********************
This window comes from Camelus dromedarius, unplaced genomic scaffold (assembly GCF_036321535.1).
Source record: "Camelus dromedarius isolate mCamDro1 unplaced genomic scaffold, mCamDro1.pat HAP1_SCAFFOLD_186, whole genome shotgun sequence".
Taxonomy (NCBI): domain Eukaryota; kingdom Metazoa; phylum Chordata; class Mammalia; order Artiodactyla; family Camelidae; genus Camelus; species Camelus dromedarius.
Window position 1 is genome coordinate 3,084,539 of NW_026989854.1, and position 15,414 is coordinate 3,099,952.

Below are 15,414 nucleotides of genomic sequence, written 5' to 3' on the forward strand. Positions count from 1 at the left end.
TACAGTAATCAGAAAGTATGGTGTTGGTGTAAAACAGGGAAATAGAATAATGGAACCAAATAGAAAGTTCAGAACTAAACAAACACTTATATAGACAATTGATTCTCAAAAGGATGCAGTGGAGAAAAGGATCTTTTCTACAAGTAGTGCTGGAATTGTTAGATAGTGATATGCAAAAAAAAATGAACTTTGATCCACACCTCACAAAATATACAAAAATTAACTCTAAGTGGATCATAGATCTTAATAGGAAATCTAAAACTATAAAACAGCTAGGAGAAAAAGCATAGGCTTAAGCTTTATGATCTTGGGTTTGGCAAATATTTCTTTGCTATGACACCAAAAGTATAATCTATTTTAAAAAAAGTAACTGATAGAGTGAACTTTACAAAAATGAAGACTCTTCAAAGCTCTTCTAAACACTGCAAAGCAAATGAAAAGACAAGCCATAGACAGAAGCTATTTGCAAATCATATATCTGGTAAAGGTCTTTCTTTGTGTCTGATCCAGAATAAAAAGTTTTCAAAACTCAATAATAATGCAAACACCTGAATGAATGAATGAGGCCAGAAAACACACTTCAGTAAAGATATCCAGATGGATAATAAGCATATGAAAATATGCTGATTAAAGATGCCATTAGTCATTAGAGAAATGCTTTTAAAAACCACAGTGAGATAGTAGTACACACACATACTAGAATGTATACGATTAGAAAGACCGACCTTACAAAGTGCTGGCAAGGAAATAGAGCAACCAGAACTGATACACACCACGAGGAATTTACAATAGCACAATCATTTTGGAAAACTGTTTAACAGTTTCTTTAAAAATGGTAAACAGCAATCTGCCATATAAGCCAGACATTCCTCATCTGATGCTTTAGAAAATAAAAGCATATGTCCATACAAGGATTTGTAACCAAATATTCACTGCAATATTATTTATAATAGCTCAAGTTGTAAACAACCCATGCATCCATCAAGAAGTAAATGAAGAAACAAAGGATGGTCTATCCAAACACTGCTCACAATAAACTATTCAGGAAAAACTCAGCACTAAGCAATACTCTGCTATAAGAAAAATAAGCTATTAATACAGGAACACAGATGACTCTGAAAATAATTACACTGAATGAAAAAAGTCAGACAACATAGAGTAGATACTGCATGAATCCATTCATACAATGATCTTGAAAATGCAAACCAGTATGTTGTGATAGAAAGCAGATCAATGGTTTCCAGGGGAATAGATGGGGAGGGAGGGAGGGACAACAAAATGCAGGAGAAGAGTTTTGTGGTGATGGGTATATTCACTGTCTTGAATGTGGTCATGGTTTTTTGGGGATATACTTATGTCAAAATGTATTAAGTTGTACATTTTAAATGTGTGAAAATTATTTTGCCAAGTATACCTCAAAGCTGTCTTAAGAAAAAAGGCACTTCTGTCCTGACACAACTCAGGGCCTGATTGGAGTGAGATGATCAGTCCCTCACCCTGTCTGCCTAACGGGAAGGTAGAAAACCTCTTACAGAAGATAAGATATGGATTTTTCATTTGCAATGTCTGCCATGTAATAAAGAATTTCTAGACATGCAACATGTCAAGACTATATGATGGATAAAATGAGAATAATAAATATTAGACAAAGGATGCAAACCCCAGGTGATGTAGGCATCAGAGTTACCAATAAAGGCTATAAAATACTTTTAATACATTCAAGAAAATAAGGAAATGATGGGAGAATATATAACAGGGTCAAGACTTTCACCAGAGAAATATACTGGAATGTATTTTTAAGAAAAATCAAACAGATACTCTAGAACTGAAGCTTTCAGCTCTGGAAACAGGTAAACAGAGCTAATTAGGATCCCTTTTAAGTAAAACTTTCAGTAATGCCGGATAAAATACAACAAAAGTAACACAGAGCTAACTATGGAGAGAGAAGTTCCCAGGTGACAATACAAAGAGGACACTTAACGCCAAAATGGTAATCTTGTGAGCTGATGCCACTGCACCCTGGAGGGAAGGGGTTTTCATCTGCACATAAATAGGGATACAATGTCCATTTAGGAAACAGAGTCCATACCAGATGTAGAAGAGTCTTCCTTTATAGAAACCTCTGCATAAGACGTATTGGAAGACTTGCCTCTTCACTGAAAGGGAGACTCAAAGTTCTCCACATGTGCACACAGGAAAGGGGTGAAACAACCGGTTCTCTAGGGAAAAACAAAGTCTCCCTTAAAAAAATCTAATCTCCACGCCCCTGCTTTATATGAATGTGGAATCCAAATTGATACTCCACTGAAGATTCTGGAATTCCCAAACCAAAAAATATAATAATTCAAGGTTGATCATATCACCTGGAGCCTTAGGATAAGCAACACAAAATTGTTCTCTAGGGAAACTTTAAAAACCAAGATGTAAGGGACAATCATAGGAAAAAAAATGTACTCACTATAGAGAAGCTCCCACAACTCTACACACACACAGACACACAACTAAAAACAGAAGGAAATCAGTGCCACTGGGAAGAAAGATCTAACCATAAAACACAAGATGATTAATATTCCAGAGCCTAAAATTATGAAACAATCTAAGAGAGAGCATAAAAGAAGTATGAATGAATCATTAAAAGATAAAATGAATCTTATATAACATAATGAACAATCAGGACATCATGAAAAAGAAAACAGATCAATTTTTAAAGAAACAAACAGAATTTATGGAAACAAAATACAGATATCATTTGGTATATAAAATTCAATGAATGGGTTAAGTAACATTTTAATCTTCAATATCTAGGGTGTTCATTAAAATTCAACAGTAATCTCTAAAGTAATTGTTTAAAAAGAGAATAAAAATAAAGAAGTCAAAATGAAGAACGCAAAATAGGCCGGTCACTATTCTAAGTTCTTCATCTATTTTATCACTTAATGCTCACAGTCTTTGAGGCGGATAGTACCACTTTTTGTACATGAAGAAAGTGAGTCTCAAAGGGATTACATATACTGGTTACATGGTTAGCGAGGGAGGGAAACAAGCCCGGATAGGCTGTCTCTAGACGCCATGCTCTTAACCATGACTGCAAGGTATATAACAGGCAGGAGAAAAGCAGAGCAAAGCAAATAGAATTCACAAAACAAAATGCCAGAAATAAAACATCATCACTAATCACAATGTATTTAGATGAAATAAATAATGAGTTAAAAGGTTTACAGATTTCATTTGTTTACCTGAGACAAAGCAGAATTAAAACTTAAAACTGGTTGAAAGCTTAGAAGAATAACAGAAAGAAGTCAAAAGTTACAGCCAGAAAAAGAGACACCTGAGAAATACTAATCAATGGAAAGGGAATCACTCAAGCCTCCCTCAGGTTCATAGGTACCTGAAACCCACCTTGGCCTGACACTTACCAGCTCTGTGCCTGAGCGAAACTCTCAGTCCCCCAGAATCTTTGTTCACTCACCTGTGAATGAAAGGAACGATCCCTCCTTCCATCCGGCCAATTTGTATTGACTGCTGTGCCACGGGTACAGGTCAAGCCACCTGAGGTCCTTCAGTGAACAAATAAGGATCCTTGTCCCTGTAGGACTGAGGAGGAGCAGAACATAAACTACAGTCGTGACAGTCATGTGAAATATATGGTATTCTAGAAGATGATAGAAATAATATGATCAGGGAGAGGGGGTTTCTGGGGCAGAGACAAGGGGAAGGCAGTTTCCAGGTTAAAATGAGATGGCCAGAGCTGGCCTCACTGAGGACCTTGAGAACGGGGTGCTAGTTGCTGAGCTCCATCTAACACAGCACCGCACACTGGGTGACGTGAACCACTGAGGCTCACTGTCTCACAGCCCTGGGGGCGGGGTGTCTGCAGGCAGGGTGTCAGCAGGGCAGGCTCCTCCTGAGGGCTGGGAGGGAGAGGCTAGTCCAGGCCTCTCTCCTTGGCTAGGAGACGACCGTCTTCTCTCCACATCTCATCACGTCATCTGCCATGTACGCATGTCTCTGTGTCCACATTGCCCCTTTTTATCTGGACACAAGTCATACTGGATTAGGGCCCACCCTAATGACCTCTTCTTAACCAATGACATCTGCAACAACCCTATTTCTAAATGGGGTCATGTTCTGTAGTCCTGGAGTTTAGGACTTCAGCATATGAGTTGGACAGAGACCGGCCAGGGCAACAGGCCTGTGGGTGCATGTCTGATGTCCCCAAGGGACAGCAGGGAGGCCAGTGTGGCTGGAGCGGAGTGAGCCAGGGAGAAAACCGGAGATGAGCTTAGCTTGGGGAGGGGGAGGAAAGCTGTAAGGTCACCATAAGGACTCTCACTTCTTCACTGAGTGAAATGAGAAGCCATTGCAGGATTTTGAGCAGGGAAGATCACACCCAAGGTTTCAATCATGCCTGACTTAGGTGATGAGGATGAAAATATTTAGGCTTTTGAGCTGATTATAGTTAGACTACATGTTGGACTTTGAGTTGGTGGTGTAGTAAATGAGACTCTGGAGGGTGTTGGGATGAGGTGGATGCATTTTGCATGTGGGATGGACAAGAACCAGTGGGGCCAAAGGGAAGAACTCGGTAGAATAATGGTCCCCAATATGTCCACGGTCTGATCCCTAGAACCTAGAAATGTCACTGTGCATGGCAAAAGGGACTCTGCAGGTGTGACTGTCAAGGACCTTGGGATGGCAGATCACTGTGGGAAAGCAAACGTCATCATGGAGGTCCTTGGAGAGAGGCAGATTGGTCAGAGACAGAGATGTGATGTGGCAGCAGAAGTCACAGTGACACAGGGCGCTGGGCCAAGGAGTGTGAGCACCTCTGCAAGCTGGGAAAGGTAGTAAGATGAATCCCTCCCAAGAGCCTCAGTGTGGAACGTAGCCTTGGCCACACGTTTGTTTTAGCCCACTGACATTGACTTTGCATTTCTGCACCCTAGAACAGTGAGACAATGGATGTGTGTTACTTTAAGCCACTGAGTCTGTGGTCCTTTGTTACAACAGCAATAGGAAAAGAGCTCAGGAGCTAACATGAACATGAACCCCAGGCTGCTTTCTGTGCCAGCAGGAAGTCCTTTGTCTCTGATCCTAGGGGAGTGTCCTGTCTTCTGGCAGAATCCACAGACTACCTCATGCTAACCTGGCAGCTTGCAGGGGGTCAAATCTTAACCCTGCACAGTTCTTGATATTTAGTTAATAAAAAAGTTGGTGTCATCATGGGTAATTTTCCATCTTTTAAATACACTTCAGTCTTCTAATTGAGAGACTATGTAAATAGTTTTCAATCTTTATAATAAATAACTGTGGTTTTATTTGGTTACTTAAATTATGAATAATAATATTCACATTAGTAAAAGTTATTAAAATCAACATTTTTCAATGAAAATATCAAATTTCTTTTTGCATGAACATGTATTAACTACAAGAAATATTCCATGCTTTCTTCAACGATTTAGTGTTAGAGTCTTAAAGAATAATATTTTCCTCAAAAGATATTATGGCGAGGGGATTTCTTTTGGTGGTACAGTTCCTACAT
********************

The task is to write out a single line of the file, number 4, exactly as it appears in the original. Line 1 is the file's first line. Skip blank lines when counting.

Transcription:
Window position 1 is genome coordinate 3,084,539 of NW_026989854.1, and position 15,414 is coordinate 3,099,952.